Torchia and his attorneys did not respond to an email from The Atlanta Journal-Constitution asking for comment Monday.
The preliminary injunction Duffey issued Monday said Torchia was operating two investment schemes. In one, Credit Nation sold fractional interests in life insurance policies purchased from terminally ill and elderly people. The other scheme involved promissory notes that were said to be 100% asset backed and promised 9% annual returns.
Torchia and his attorneys argued that the insurance polices weren’t securities subject to SEC rules, and that the promissory notes were exempt from regulations limiting their sale to well-heeled investors.
Duffey rejected both arguments as well as Torchia’s contention that he, not the SEC, knew best when it came to how to value the life insurance policies.
Torchia employed untrained, uncertified employees to keep his companies’ books, Duffey noted. Torchia himself “struggled to provide a coherent explanation” of how he decided how much to pay for policies, “and his answers were often evasive …,” the judge wrote.
To try to prop up Credit Nation’s finances after the SEC began investigating, Torchia and his companies paid $6 million for policies that he claimed could quickly have sold for at least $35 million. “Extraordinary ‘wishing it were so’ claims like these require evidence to support them, which is not in the record here,” Duffey’s order said, calling the claim “arbitrary valuation sleight of hand, offered by a CEO whose testimony was not credible …”
Walter Jospin, regional director of the SEC’s Atlanta Regional Office, said he could not comment on a pending case other than to say “we are very pleased with Judge Duffey’s ruling.”
Michael Elfert, who lives in Odessa, Texas, invested more than $450,000 in Credit Nation last year after hearing an ad on a radio talk show. He moved the money over from his 401(k) account, from his career as an oil field worker, and he planned to retire next year.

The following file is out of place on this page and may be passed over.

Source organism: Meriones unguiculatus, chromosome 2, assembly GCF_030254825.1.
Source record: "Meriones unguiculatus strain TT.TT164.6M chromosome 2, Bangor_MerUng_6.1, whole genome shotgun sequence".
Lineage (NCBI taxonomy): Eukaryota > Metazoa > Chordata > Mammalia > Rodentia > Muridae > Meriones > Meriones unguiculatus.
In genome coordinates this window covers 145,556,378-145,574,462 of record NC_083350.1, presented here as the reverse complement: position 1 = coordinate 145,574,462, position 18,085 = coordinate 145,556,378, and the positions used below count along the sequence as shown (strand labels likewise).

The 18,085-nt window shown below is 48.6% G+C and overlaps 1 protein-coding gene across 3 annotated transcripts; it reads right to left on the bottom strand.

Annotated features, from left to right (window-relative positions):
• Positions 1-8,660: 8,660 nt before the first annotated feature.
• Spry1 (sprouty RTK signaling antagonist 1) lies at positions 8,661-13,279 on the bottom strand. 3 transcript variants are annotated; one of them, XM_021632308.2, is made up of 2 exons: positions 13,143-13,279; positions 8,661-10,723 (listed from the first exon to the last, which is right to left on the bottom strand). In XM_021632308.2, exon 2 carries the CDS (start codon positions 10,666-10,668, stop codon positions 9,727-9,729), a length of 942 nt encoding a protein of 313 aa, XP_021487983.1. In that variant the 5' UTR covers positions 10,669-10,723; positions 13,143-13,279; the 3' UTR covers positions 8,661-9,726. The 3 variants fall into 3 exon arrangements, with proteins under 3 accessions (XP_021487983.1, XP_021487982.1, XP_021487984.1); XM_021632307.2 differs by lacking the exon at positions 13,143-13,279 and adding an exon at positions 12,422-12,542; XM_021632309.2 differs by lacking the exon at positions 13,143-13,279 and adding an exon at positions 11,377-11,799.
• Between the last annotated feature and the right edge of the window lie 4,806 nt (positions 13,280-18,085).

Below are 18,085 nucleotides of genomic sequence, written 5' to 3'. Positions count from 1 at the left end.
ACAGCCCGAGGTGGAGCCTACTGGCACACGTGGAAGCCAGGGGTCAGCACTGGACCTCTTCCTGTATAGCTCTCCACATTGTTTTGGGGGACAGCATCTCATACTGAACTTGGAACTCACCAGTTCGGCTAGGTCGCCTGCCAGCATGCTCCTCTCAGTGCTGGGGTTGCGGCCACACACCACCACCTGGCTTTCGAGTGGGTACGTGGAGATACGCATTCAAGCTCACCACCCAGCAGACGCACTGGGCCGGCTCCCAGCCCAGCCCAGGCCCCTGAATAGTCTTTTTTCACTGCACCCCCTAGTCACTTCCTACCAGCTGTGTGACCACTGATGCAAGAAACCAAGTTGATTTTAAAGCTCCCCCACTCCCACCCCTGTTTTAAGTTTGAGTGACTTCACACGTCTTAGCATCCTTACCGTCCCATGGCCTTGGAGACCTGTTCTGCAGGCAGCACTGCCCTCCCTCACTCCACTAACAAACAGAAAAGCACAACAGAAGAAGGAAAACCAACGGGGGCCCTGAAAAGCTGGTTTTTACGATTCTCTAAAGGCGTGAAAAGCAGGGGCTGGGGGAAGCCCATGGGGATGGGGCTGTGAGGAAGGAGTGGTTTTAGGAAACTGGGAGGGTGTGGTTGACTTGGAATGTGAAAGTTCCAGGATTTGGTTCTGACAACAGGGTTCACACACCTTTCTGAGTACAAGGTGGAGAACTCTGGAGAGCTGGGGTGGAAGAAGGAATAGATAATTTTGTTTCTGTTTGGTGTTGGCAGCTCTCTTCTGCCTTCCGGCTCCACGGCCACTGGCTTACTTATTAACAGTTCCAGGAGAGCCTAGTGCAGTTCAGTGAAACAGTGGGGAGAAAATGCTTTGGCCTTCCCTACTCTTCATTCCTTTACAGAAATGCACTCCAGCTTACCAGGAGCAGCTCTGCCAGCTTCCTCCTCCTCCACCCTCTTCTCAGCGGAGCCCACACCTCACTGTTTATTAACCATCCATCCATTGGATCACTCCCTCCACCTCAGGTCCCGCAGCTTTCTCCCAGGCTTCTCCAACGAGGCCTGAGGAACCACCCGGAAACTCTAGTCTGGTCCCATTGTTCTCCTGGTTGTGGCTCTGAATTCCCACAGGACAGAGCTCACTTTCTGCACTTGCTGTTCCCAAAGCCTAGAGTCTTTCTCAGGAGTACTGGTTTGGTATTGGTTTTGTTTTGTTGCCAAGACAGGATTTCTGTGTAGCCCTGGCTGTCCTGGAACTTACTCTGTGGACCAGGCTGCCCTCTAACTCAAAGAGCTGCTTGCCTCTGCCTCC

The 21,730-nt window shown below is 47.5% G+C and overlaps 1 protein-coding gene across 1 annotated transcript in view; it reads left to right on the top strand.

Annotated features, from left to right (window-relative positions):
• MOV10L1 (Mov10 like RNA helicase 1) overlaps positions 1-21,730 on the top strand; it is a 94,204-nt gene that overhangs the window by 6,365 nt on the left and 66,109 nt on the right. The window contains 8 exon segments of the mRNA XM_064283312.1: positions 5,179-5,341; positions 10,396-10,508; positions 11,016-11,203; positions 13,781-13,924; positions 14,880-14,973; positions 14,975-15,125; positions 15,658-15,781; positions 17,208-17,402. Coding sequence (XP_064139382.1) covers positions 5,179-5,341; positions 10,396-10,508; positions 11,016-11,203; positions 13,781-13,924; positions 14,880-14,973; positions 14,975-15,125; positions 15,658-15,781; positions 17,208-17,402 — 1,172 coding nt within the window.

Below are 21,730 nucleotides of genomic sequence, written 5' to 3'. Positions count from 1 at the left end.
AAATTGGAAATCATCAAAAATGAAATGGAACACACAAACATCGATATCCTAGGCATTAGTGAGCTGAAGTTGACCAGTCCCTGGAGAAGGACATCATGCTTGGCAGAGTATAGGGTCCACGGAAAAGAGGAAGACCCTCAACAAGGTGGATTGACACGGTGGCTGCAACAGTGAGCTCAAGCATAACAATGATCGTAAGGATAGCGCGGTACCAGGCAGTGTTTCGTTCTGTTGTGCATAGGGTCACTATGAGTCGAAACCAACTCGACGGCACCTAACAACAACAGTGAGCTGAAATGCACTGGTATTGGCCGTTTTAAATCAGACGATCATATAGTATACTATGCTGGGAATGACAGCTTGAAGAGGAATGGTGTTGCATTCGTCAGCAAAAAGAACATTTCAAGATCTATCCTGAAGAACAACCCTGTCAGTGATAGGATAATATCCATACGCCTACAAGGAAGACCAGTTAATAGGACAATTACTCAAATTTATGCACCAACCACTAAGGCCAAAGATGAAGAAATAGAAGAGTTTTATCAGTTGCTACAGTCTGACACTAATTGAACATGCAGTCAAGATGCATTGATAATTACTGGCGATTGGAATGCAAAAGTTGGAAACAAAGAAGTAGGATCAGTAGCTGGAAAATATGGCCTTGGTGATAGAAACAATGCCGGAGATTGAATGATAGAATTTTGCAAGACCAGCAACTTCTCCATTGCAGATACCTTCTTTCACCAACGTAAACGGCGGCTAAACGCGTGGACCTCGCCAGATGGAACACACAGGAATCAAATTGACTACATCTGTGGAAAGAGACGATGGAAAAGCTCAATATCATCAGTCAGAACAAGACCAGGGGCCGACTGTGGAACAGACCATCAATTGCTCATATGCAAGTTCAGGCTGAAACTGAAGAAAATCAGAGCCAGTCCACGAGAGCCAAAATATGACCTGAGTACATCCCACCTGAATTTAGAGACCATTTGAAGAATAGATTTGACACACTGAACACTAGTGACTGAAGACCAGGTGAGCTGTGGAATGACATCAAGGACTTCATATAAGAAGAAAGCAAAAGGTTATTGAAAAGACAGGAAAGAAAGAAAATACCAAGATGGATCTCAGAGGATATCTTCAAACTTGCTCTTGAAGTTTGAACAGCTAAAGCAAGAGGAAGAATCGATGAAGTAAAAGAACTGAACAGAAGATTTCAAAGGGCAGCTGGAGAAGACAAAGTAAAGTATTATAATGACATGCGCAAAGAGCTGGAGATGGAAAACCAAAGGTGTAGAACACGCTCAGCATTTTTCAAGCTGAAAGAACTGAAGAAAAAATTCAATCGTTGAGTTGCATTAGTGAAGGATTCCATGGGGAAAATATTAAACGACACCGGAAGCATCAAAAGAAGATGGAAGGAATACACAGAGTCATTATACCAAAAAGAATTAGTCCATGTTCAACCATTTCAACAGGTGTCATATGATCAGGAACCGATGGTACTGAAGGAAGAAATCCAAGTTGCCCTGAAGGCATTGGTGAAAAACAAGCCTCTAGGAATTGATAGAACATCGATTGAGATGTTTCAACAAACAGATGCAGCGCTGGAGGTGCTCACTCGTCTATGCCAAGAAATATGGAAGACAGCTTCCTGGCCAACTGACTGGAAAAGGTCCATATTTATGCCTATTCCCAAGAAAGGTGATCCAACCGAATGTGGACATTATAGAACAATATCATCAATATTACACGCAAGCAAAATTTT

Credit Nation never missed a quarterly interest payment, Elfert said.
“It’s probably going to change now, now that the judge is getting involved,” he said. “I stand a chance to be in bad shape, going into my retirement.”
Torchia has been the focus of various state investigations over the years as he offered life settlement investments. Florida fined him $120,000 for selling unregistered securities and said he “repeatedly demonstrated incompetence.”
But Torchia has used incessant litigation to fend off regulators and foes alike. Even Duffey noted Torchia’s “fight it to the death” approach to business and court obligations.
After the Georgia Department of Insurance raided his office in 2001, accusing the company of selling insurance without a license and misleading investors, he challenged the search warrant and the department backed off. He also has been locked in litigation with his former CFO, his former pitchman, former salesmen and a pair of Canadian businessmen.
Earlier this month, he sued the AJC, alleging defamation in an article published in February.
None of his companies, nor Torchia himself, nor anyone working for him, has Georgia licenses to buy life insurance policies, advertise to residents, negotiate with policyholders or broker deals, an AJC investigation found.